TAKEN at face value, two recent developments on the charter-school front - at the national and state level - might be considered positive ammunition for those championing alternatives to traditional public schools.

Last week, Stanford University's Center for Research on Education Outcomes released a new report that studied charter-school performance in 41 urban areas, including Philadelphia. It found that such charters provide higher levels of growth in math and reading compared to traditional public schools.

That doesn't necessarily mean that charter students are pulling higher scores, but that their level of improvement is outpacing those of their traditional-school peers. One reason: Charter students are getting more instruction in math and reading; the equivalent of 40 days and 28 days, respectively.

At the state level, the House passed a bill that would institute some charter reforms. Since virtually no reform has occurred since the 1997 law authorizing charters, this could also be considered good news.

The reality on both fronts is more complicated.

Pennsylvania and many other states have seen aggressive growth of charter schools, but too often the data on their effectiveness is confusing or contradictory. That may always be the case, since even if students of similar demographic backgrounds are compared, there are significant enough differences between traditional public schools and charters to make comparison hard.

Two such areas, according to Kate Shaw, of Philadelphia-based Research for Action, which has undertaken many education studies, are in special education and students who live in poverty. Traditional public schools typically have more students with high needs in special education and more students experiencing extreme poverty with far more risk factors than charter counterparts. That, Shaw says, can make direct comparisons between traditional and charter schools problematic.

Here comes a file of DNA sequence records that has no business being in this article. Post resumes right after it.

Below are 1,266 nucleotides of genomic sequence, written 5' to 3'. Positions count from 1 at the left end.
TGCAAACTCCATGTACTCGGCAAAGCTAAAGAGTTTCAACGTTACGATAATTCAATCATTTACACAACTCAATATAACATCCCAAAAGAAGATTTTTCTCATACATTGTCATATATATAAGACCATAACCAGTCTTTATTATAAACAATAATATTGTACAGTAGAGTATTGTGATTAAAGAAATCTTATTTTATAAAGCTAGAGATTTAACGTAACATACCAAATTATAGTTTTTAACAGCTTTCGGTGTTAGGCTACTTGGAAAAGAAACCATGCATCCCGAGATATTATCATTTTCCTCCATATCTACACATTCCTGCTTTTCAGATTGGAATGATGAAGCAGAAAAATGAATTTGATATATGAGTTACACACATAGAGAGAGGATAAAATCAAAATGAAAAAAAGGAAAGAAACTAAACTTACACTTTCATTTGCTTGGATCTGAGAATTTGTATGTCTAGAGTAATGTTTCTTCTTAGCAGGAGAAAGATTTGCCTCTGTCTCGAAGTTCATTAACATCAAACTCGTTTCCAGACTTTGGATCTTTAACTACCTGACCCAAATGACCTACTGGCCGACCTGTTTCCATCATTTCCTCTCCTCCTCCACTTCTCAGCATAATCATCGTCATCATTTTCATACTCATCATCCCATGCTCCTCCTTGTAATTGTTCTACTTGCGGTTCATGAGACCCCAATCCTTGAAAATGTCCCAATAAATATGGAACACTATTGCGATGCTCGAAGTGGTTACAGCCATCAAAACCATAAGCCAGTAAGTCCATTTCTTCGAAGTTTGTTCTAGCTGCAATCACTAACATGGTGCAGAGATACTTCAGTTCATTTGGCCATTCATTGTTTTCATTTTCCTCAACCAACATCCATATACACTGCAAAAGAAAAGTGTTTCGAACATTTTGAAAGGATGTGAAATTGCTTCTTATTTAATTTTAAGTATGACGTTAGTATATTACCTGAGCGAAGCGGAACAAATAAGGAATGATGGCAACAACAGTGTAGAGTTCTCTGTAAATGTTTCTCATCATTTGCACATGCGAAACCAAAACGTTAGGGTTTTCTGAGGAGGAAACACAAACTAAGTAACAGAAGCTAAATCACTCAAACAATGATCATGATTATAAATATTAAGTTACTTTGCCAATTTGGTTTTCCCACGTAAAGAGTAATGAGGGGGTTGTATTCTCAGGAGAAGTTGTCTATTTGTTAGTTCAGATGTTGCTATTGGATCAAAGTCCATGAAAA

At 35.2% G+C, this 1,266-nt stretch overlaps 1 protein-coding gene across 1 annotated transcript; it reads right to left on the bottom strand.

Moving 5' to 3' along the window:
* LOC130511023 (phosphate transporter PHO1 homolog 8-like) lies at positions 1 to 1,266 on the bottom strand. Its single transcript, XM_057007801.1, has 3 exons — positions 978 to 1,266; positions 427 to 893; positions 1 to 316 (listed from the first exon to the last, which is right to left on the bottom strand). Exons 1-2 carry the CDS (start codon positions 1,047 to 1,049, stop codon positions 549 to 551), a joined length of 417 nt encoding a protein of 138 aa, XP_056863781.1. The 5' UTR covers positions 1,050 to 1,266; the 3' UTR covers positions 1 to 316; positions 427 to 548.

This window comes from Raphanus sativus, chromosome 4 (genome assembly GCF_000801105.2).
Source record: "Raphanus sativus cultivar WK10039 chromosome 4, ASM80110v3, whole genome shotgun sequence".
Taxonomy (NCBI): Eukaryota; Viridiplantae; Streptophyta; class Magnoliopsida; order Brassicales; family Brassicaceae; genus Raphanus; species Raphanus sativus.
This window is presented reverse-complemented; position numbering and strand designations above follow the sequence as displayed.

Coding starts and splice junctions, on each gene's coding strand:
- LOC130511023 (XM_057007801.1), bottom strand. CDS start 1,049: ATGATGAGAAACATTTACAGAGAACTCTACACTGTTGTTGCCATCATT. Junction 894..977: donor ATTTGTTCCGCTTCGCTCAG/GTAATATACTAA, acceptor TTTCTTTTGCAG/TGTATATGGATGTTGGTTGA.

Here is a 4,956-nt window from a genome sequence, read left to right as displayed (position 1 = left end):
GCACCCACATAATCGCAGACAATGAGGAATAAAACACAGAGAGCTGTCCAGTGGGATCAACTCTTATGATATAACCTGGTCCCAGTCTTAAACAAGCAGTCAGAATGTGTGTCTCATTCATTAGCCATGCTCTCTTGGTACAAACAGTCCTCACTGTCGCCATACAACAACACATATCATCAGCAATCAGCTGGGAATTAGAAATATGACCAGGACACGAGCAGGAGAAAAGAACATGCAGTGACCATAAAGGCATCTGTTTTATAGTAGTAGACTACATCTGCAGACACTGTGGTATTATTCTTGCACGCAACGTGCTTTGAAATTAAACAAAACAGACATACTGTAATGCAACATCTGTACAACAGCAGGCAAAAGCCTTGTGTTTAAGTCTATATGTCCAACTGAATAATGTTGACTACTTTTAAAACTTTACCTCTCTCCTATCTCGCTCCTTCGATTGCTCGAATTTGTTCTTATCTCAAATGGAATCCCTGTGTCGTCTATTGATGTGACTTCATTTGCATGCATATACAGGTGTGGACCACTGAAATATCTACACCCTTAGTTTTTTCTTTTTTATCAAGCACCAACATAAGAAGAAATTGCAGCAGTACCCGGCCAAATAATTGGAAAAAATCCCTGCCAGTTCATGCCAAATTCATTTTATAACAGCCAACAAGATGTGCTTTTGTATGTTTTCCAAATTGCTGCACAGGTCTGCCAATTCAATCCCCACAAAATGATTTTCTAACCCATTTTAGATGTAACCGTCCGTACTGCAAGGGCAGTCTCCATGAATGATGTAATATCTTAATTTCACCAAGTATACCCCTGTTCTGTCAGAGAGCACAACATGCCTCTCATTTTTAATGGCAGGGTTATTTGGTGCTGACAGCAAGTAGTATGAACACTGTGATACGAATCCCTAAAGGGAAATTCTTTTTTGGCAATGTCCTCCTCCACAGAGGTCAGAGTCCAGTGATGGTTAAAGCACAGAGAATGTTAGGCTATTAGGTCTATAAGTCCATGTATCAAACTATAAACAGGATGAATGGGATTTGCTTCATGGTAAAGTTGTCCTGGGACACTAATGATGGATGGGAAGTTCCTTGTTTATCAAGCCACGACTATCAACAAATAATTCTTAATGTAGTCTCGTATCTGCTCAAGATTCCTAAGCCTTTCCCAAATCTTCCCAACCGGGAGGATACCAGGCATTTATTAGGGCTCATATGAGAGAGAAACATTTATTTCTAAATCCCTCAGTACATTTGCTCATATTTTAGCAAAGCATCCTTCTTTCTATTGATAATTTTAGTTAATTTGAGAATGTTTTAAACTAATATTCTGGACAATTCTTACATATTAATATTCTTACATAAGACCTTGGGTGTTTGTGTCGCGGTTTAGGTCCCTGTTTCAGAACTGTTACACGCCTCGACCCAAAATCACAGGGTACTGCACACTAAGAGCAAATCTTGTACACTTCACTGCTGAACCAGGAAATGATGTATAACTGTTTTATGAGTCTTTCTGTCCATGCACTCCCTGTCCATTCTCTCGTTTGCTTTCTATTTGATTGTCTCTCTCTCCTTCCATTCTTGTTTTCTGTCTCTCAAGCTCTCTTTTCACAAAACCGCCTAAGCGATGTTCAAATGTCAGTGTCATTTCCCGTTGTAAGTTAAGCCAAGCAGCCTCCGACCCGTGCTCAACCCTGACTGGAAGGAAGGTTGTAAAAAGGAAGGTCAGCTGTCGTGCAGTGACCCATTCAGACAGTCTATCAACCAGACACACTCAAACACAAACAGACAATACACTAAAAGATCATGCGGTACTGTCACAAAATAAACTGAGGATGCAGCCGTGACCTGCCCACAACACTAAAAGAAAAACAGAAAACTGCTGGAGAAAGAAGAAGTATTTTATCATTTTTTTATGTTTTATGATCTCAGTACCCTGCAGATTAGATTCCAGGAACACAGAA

In 2013, a CREDO study of charter schools in urban and non-urban areas was far more mixed: Pennsylvania charter students on average were lagging behind students in regular public schools; almost half the states' charter-school students did worse academically than their traditional public school peers.

"Mixed" is a word we would also use for Harrisburg's reform bill, passed by the House last month. On the plus side, it would alter the funding for cyber charter schools, permitting school districts to deduct food-service costs from the money they pay to cyber schools. That's a common-sense change. It also would cap the money that charters are allowed to keep as fund balances - some of them currently in the millions.

But it would also prohibit districts from establishing caps on enrollments in the charter agreements they enter into. Charter caps are already prohibited - which is in itself worth reforming - but now, even those necessary controls can't be incorporated in the operating agreements that districts make with charters.

Gov. Tom Wolf is also proposing reforms that are more significant. One would restore some reimbursement for charter costs to districts, another would cap the amount of per-student allocation for cyber charters to $5,950.

The state has nearly two decades of charter-school education under its belt. Getting a better handle on what we have actually learned and what changes we need to make should be a priority for everyone, not just those in Harrisburg.